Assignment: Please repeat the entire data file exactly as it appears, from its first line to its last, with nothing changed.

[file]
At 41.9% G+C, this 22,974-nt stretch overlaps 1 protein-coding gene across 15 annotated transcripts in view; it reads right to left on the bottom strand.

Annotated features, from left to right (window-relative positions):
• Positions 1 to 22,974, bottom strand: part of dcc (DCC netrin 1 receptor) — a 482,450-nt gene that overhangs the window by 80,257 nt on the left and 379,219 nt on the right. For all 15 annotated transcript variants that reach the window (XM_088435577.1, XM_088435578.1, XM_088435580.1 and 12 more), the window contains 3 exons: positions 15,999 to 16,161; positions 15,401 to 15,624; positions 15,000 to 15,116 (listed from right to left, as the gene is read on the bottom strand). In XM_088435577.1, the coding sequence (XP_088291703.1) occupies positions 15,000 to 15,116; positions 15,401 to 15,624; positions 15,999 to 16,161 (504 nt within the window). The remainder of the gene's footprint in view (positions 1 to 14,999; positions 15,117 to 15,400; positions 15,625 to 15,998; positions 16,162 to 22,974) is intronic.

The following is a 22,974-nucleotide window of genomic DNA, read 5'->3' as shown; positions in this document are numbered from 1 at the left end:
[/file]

At 41.9% G+C, this 22,974-nt stretch overlaps 1 protein-coding gene across 15 annotated transcripts in view; it reads right to left on the bottom strand.

Annotated features, from left to right (window-relative positions):
• Positions 1 to 22,974, bottom strand: part of dcc (DCC netrin 1 receptor) — a 482,450-nt gene that overhangs the window by 80,257 nt on the left and 379,219 nt on the right. For all 15 annotated transcript variants that reach the window (XM_088435577.1, XM_088435578.1, XM_088435580.1 and 12 more), the window contains 3 exons: positions 15,999 to 16,161; positions 15,401 to 15,624; positions 15,000 to 15,116 (listed from right to left, as the gene is read on the bottom strand). In XM_088435577.1, the coding sequence (XP_088291703.1) occupies positions 15,000 to 15,116; positions 15,401 to 15,624; positions 15,999 to 16,161 (504 nt within the window). The remainder of the gene's footprint in view (positions 1 to 14,999; positions 15,117 to 15,400; positions 15,625 to 15,998; positions 16,162 to 22,974) is intronic.

The following is a 22,974-nucleotide window of genomic DNA, read 5'->3' as shown; positions in this document are numbered from 1 at the left end: